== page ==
This evening, Roland Kluttig conducted a brilliant program with the hr-Sinfonieorchester: Elliot Carter: Three Occasions, Earle Brown: Cross Sections and Color Fields, Richard Rijnvos: Times Square Dance, and Richard Ayres: No. 37b.
Having the Carter and Brown played side-by-side by an orchestra that has the chops in ready reserve to go beyond reading the scores and offers reasonable rehearsal time to actually make real music was instructive. I have never heard orchestral works by either composer played as well, and when well-played, the differences in the achievements of the two composers were a revelation. Although the three Carter pieces were models of a certain style -- which might be called academic, with each note probably the product of reason and craft, each line appearing to do just what a well-made line should do, and the ensembles holding those lines together (or letting them come apart, as is often the case) with considerable clarity -- the pieces just didn't sound, with chord after chord just falling flat with a lack of resonance and character. Further, the amount of work given to the musicians in order to realize their notated parts suggests inefficiencies that are a scarce return on the investment.
I have not had a good handle on Brown's music, until this evening. I had played a number of pieces from Brown's early Folio, in an ensemble including the composer, in Hartford many years ago, and as much as I enjoyed, indeed treasured, his company, the music never really came together and he was far from clear about how we were to navigate the graphic notation. But tonight, the orchestra and conductor were both tightly together -- with sonority after sonority just taking off in terms of resonance, beating, and overtones popping out of the texture -- and flexible enough to place the extemporaneously-selected elements into a lively and intense sequence. The orchestra that played the Brown was cheerfully musical and this was due to the formal efficiency of the score, more than a few extraordinary sounds, and the clear direction from Kluttig. There are weaknesses in the piece -- the sequencing is in the conductor's hands, so there is some inevitable delay in ensemble articulation and the effect is usually monolinear -- but it was as if it were an entirely different orchestra from that which had played the Carter.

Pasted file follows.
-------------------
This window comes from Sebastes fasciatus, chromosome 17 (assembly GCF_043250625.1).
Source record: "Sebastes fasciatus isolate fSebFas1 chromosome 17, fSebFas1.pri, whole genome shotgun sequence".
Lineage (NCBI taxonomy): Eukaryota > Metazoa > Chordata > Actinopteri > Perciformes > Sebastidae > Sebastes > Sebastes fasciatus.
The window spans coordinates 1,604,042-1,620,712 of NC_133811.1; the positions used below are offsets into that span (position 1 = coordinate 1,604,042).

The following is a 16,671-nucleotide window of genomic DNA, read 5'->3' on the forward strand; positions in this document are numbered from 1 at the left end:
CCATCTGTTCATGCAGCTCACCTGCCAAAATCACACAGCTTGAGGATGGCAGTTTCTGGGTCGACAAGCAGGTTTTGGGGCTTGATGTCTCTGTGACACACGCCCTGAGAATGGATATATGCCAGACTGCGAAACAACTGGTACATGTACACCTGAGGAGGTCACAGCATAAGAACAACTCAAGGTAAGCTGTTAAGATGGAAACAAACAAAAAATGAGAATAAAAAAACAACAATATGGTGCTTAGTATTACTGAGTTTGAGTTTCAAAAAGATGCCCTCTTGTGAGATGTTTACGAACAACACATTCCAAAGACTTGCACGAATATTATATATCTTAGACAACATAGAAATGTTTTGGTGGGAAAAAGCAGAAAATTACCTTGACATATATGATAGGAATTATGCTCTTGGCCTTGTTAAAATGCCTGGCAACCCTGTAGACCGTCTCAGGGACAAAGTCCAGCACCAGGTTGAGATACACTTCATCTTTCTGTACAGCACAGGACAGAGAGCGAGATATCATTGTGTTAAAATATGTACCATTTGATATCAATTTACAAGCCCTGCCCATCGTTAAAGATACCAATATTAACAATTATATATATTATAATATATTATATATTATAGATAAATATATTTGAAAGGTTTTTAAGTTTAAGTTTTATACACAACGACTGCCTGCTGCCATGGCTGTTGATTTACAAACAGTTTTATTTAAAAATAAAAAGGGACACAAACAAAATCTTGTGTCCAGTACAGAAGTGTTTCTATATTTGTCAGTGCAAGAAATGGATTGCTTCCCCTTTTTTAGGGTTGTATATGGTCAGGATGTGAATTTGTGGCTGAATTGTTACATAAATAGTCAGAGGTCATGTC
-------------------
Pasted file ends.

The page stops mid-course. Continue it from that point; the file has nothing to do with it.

The News of the Day, however, was Ayres No. 37b (2003/2006) which -- never mind the neutral title -- was symphonic and of classical formal proportions. The composer, a gifted and exuberant orchestrator, invited the orchestra to do everything that an orchestra can do well, and the orchestra honored the challenge with equal exuberance. The writing for the brass and string harmonics was especially good, some passages for the trumpets touched my heart with a drag that resembled something in-between New Orleans funeral marches and mariachi playing. Ayres has also raised the process of muting a tuba to a musical skill of the first art. Ayre's score is a more than a bit of a madcap adventure, comic in genre, but with the entire range of comic expression in use, from droll to intense and from gentle to slapstick. A comic symphony is naturally more classical than romantic, and the rapid cuts and transitions, always moving forward, if sometimes detoured by cul de sacs and hairpin curves, seize that same cinematic impulse that was captured in the some of the best works of early 20th century neo-classicism. In fact, I kept asking myself: Why isn't real movie music ever this good?
I agree Ayres is a genius and Brown beats Carter any day. He was just more musical than old Elliot.
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